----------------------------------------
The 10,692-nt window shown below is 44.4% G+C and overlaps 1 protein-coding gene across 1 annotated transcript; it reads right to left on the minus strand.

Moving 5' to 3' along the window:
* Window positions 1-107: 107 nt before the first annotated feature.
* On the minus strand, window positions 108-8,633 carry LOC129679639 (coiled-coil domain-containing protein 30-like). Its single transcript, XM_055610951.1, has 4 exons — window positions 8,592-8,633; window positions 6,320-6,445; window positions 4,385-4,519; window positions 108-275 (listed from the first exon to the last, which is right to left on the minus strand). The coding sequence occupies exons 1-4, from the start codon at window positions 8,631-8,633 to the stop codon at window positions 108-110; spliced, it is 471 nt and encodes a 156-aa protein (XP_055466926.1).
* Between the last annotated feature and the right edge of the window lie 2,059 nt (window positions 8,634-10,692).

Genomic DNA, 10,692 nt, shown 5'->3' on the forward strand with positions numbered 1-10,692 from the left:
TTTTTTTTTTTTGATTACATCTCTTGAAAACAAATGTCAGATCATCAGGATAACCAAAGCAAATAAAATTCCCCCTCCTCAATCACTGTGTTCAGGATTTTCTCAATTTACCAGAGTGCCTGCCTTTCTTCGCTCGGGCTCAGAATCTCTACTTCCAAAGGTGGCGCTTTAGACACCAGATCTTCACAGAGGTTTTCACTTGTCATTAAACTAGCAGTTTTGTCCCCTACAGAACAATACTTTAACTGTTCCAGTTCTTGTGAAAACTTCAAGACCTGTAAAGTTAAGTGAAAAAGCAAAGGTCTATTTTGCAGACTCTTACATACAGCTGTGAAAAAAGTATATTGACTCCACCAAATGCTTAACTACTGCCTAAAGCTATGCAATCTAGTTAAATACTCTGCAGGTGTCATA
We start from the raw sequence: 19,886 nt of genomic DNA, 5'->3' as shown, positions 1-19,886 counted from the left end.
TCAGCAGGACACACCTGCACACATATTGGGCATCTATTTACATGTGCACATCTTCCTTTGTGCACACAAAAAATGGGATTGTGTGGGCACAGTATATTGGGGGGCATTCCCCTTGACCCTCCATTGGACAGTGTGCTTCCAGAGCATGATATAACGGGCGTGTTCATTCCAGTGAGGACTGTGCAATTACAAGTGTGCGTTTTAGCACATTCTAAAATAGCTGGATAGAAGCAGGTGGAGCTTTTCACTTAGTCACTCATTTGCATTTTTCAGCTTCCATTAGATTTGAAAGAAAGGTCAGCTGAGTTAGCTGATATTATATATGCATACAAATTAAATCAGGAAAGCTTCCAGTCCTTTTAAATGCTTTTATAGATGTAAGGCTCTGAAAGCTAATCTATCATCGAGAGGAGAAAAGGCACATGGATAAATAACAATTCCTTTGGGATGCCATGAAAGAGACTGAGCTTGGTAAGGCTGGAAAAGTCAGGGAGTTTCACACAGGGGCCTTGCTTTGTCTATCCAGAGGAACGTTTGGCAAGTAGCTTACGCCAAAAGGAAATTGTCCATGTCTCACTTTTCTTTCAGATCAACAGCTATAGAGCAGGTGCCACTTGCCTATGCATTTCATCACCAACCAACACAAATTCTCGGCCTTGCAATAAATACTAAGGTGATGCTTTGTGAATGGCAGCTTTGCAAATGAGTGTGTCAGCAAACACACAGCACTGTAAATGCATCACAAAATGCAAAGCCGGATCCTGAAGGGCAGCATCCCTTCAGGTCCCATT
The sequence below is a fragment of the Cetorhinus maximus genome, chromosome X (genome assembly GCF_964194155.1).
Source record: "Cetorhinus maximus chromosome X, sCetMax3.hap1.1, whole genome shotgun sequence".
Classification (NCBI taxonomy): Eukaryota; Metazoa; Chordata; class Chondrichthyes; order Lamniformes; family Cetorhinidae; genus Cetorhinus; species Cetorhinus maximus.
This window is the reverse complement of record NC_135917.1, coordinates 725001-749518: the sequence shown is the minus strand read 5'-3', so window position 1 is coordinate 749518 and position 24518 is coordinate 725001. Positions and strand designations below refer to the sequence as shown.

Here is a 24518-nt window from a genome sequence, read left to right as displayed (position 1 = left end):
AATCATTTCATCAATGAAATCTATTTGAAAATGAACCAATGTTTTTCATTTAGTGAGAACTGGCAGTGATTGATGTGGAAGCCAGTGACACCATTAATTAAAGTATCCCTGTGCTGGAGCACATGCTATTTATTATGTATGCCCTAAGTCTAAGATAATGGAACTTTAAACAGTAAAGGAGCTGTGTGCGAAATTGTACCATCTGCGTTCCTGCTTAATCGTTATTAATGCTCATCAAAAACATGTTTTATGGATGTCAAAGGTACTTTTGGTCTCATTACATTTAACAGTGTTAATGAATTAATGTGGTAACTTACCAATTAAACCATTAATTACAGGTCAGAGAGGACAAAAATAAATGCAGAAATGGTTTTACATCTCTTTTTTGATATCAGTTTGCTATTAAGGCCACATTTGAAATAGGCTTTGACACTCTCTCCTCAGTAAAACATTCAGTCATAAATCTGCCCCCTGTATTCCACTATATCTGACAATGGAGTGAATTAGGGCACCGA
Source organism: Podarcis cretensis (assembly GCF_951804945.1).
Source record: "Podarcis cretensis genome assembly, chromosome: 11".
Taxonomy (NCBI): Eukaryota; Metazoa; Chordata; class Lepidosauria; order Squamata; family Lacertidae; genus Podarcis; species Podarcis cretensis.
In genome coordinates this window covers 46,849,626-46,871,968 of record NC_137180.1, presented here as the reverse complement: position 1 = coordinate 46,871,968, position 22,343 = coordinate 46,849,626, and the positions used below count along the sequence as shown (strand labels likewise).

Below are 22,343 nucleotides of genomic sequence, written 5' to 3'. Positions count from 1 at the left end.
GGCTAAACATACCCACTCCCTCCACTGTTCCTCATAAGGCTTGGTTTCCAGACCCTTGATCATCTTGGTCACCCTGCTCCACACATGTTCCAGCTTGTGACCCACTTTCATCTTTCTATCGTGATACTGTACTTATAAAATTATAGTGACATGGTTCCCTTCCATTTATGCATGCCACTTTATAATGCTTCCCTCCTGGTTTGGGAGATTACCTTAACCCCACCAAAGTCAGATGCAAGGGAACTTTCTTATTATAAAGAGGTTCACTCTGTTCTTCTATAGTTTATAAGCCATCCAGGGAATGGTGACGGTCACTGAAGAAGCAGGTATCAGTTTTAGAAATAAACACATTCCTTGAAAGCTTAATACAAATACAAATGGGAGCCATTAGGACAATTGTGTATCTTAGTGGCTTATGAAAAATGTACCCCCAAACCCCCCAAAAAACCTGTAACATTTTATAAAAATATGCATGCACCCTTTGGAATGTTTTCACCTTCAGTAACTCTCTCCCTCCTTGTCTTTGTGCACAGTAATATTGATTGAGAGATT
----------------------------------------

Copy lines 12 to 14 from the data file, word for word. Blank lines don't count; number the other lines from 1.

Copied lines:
Classification (NCBI taxonomy): Eukaryota; Metazoa; Chordata; class Chondrichthyes; order Lamniformes; family Cetorhinidae; genus Cetorhinus; species Cetorhinus maximus.
This window is the reverse complement of record NC_135917.1, coordinates 725001-749518: the sequence shown is the minus strand read 5'-3', so window position 1 is coordinate 749518 and position 24518 is coordinate 725001. Positions and strand designations below refer to the sequence as shown.

Here is a 24518-nt window from a genome sequence, read left to right as displayed (position 1 = left end):